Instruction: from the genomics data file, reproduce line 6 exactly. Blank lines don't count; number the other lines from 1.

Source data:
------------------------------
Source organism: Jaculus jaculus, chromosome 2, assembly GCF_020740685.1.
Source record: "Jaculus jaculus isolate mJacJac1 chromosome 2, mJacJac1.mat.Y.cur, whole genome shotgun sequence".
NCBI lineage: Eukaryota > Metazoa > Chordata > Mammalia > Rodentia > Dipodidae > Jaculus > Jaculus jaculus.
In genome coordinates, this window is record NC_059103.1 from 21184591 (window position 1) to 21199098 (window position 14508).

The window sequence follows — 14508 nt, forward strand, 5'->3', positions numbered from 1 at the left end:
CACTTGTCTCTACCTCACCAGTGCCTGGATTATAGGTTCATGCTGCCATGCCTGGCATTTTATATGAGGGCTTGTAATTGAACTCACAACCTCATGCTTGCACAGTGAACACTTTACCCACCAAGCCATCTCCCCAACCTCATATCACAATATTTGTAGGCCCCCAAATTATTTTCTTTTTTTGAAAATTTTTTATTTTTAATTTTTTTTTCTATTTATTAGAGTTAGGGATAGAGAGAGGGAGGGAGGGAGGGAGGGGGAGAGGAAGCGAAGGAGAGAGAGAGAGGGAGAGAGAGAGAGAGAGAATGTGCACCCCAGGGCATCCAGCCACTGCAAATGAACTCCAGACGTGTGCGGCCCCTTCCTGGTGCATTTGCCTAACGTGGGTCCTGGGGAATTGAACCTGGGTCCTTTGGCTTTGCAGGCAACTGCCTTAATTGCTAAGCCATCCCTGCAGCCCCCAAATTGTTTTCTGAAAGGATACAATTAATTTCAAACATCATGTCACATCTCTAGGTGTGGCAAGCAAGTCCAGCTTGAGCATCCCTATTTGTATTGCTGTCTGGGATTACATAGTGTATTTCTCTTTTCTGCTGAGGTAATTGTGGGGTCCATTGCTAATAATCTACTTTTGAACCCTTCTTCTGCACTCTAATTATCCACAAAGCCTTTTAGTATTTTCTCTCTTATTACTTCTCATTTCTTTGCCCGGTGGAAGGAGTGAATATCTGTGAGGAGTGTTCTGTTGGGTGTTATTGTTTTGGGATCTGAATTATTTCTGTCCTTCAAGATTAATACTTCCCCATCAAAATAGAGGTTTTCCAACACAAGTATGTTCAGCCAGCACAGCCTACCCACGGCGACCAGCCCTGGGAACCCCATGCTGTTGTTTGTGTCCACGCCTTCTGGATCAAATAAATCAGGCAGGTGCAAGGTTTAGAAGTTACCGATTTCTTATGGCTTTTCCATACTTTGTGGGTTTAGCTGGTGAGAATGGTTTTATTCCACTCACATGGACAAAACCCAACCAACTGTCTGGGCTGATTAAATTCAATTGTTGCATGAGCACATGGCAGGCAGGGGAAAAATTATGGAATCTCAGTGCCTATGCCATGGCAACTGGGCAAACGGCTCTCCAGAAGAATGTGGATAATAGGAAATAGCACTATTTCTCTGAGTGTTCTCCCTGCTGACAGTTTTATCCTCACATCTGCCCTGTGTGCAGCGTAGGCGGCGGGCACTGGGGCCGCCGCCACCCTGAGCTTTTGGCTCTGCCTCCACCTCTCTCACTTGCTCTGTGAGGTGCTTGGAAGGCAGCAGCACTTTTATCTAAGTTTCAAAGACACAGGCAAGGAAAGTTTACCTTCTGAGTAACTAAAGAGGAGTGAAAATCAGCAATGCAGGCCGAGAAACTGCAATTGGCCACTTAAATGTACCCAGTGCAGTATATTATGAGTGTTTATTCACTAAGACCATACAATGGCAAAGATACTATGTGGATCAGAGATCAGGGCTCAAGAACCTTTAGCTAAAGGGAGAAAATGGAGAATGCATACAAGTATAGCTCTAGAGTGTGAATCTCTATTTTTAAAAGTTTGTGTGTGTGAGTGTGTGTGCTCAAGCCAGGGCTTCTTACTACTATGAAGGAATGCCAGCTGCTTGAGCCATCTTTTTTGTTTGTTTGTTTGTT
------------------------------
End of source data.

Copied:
CACTTGTCTCTACCTCACCAGTGCCTGGATTATAGGTTCATGCTGCCATGCCTGGCATTTTATATGAGGGCTTGTAATTGAACTCACAACCTCATGCTTGCACAGTGAACACTTTACCCACCAAGCCATCTCCCCAACCTCATATCACAATATTTGTAGGCCCCCAAATTATTTTCTTTTTTTGAAAATTTTTTATTTTTAATTTTTTTTTCTATTTATTAGAGTTAGGGATAGAGAGAGGGAGGGAGGGAGGGAGGGGGAGAGGAAGCGAAGGAGAGAGAGAGAGGGAGAGAGAGAGAGAGAGAATGTGCACCCCAGGGCATCCAGCCACTGCAAATGAACTCCAGACGTGTGCGGCCCCTTCCTGGTGCATTTGCCTAACGTGGGTCCTGGGGAATTGAACCTGGGTCCTTTGGCTTTGCAGGCAACTGCCTTAATTGCTAAGCCATCCCTGCAGCCCCCAAATTGTTTTCTGAAAGGATACAATTAATTTCAAACATCATGTCACATCTCTAGGTGTGGCAAGCAAGTCCAGCTTGAGCATCCCTATTTGTATTGCTGTCTGGGATTACATAGTGTATTTCTCTTTTCTGCTGAGGTAATTGTGGGGTCCATTGCTAATAATCTACTTTTGAACCCTTCTTCTGCACTCTAATTATCCACAAAGCCTTTTAGTATTTTCTCTCTTATTACTTCTCATTTCTTTGCCCGGTGGAAGGAGTGAATATCTGTGAGGAGTGTTCTGTTGGGTGTTATTGTTTTGGGATCTGAATTATTTCTGTCCTTCAAGATTAATACTTCCCCATCAAAATAGAGGTTTTCCAACACAAGTATGTTCAGCCAGCACAGCCTACCCACGGCGACCAGCCCTGGGAACCCCATGCTGTTGTTTGTGTCCACGCCTTCTGGATCAAATAAATCAGGCAGGTGCAAGGTTTAGAAGTTACCGATTTCTTATGGCTTTTCCATACTTTGTGGGTTTAGCTGGTGAGAATGGTTTTATTCCACTCACATGGACAAAACCCAACCAACTGTCTGGGCTGATTAAATTCAATTGTTGCATGAGCACATGGCAGGCAGGGGAAAAATTATGGAATCTCAGTGCCTATGCCATGGCAACTGGGCAAACGGCTCTCCAGAAGAATGTGGATAATAGGAAATAGCACTATTTCTCTGAGTGTTCTCCCTGCTGACAGTTTTATCCTCACATCTGCCCTGTGTGCAGCGTAGGCGGCGGGCACTGGGGCCGCCGCCACCCTGAGCTTTTGGCTCTGCCTCCACCTCTCTCACTTGCTCTGTGAGGTGCTTGGAAGGCAGCAGCACTTTTATCTAAGTTTCAAAGACACAGGCAAGGAAAGTTTACCTTCTGAGTAACTAAAGAGGAGTGAAAATCAGCAATGCAGGCCGAGAAACTGCAATTGGCCACTTAAATGTACCCAGTGCAGTATATTATGAGTGTTTATTCACTAAGACCATACAATGGCAAAGATACTATGTGGATCAGAGATCAGGGCTCAAGAACCTTTAGCTAAAGGGAGAAAATGGAGAATGCATACAAGTATAGCTCTAGAGTGTGAATCTCTATTTTTAAAAGTTTGTGTGTGTGAGTGTGTGTGCTCAAGCCAGGGCTTCTTACTACTATGAAGGAATGCCAGCTGCTTGAGCCATCTTTTTTGTTTGTTTGTTTGTT